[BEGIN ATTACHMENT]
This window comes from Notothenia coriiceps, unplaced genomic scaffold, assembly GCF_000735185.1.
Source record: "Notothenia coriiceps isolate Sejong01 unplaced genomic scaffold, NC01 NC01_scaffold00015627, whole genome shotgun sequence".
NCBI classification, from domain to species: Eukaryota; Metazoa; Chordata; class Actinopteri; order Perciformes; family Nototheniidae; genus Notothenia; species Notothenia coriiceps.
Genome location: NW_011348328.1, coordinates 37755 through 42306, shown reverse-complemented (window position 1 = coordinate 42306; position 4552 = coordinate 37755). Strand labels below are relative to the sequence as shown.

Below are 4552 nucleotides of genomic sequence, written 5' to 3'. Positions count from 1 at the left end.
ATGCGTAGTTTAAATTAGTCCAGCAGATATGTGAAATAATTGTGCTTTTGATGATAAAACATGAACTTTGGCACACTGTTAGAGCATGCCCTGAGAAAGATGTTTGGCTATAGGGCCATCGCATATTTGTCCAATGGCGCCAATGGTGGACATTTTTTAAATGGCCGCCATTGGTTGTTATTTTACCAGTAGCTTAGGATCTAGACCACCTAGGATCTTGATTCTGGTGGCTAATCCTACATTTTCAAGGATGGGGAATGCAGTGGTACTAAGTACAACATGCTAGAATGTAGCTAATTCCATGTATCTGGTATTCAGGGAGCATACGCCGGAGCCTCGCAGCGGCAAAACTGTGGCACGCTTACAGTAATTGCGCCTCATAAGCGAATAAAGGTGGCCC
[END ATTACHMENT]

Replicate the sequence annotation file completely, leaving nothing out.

This window comes from Notothenia coriiceps, unplaced genomic scaffold, assembly GCF_000735185.1.
Source record: "Notothenia coriiceps isolate Sejong01 unplaced genomic scaffold, NC01 NC01_scaffold00015627, whole genome shotgun sequence".
NCBI classification, from domain to species: Eukaryota; Metazoa; Chordata; class Actinopteri; order Perciformes; family Nototheniidae; genus Notothenia; species Notothenia coriiceps.
Genome location: NW_011348328.1, coordinates 37755 through 42306, shown reverse-complemented (window position 1 = coordinate 42306; position 4552 = coordinate 37755). Strand labels below are relative to the sequence as shown.

Below are 4552 nucleotides of genomic sequence, written 5' to 3'. Positions count from 1 at the left end.
ATGCGTAGTTTAAATTAGTCCAGCAGATATGTGAAATAATTGTGCTTTTGATGATAAAACATGAACTTTGGCACACTGTTAGAGCATGCCCTGAGAAAGATGTTTGGCTATAGGGCCATCGCATATTTGTCCAATGGCGCCAATGGTGGACATTTTTTAAATGGCCGCCATTGGTTGTTATTTTACCAGTAGCTTAGGATCTAGACCACCTAGGATCTTGATTCTGGTGGCTAATCCTACATTTTCAAGGATGGGGAATGCAGTGGTACTAAGTACAACATGCTAGAATGTAGCTAATTCCATGTATCTGGTATTCAGGGAGCATACGCCGGAGCCTCGCAGCGGCAAAACTGTGGCACGCTTACAGTAATTGCGCCTCATAAGCGAATAAAGGTGGCCC